by Lilly Gordon
Parents anticipate potty training as the milestone that will take us from diaper duty to a modicum of freedom. We know we will still have clean up little spills, wipe bums and do laundry twice a day until the little gaffer gets the hang of things; yet we clamor towards that small light at the end of the diaper genie that seems to signify a tiny morsel of freedom.
There are so many tidbits, articles, methods and products related to potty training that parents can get easily overwhelmed and confused. What is the best potty seat? When is it time? Why won't my toddler stop having accidents? Potty training time can be scary for parents and children, but there are some basics to get you on the way to kissing those dirty diapers good-bye for good (not literally of course).
Ready, Set, Go!
Knowing your child is ready to start potty training is the start of your journey. The general rule of thumb is if your child is between 18-24 months old, they have the basic motor skills to start. That doesn’t mean they’re ready, however. Every child's maturity level is different in this area and kids do not like to be rushed!
Here are some signs to look for:
- A general bathroom schedule -- regular bowel movements and diaper changes
- Is anxious or excited to use the toilet
- The ability to get their own pants on and off
- The desire to wear underwear
- Your child knows what "poop" and "pee" are
- A general dislike of dirty diapers, feeling dirty and wet
- Dry periods of several hours at a time –- nap time is a good indicator
If your tyke is showing any of these sign, he or she may be ready to try the potty.
As is true with the baby product industry on a whole, there are dozens of different potty-related products to help your child through this monumental task of saying good bye to the nappies once and for all!
Potty Dolls: These dolls can help your child learn the basics of potty training while at the same time give him or her the chance to show the doll how to do it. This may give your child the little smidge of responsibility that is necessary to get them doing it on their own.
Potty Seats and Potties: There are several different kinds out there -- chamber pot style, potties that turn into stepping stools, potties that congratulate kids when they're through, and simple potty seats that fit over a regular toilet. Heck, they even make travel potty seats for those on the go! The best potty seats and potties are comfortable, easy to use and easy to clean. Beyond that, if your kid will sit on it you've won a small part of the battle.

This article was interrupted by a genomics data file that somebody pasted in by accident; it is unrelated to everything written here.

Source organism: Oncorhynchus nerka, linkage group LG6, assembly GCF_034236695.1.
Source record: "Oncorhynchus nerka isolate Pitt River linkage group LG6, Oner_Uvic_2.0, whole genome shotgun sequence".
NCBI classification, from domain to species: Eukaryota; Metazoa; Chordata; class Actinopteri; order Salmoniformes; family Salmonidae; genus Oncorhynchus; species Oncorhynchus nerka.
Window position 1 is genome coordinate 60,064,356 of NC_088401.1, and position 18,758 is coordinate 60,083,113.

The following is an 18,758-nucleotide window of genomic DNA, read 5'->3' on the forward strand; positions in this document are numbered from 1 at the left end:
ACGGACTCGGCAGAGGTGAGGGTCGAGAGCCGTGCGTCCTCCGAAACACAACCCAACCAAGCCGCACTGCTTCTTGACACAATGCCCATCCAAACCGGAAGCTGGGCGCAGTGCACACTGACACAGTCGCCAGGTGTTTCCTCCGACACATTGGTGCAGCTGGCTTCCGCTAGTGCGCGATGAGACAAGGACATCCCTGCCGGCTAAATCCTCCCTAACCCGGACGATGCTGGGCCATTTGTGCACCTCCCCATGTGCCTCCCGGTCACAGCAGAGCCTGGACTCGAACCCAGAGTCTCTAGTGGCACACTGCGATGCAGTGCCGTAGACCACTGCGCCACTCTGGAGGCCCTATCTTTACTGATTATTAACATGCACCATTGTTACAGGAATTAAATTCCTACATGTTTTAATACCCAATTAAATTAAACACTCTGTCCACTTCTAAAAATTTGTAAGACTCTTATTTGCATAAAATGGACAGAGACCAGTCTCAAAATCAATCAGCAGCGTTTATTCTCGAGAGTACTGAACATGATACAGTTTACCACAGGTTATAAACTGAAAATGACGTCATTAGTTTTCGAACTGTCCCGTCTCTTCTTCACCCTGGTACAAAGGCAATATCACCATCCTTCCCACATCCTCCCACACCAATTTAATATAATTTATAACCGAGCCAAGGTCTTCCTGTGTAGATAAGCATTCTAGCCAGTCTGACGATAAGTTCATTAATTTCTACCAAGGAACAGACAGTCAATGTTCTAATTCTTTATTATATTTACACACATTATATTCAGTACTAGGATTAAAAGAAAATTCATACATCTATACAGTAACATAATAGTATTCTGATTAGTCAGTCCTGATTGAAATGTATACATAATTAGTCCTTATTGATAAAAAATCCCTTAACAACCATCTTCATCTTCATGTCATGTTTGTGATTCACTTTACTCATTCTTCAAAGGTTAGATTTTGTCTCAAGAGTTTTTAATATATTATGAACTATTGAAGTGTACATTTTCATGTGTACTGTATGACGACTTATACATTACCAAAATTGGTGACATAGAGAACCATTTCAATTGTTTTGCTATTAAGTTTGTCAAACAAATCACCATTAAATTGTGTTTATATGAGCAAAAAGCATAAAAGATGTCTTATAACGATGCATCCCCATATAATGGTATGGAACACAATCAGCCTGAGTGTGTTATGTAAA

Potty Books and Computer Games: Yes, potty paraphernalia even consists of computer games featuring popular kids' characters talking about "potty time," as well as books for your child to read up on your new favorite subject.
Everyone has their own best way to potty train in mind when they start. Some people have smooth sailing while some start to see the good side of diapers. The biggest virtue of potty training is patience. Your child will get the gist of it. Reward systems are popular, but the best reward is for your little one to receive a big hug and a celebratory kiss or yes the fabled potty dance, so they can see how important it is that they learn this skill.
Negative, frustrating or angry reactions or punishments are a natural response to accidents but they will NOT help your child achieve his or goal. It is normal for kids to have accidents for about six months after they start. Most baby stores sell products that can take the edge off of "oopsies" including:
- Training pants: Cotton lined waterproof underwear that hold in the wetness and remind kids they have to go.
- Crib and bed pads: For nap and night time bed protection, until they get the hang of things.
- Dry Seats: Place these inserts in car seats and strollers for travel protection.
Potty Training on Hold
If your child is having a rough time and constant accidents, it is time to put the training on hold. This can be a difficult decision for Moms and Dads, but necessary. Some kids don't want to use the potty until they are around four years old, and although this is frustrating for parents, remember, every child develops an individual rate (never compare your child's learning to anyone else's). Getting into a power struggle with a toddler over bathroom habits never does any good.
The bottom line is your child's happiness and developmental well-being. Whether you choose to reward, dance or just let them run around naked for a few weeks, your child will get the hang of it. Hang in there and remember, your little one will not be wearing diapers to high school. They'll get it, eventually!
Lilly Gordon is a freelance writer and web publisher. She is a wife, mother of two and self-proclaimed expert on Canadian Baby Stores.
Copyright © Lilly Gordon. Permission to republish granted to Pregnancy.org.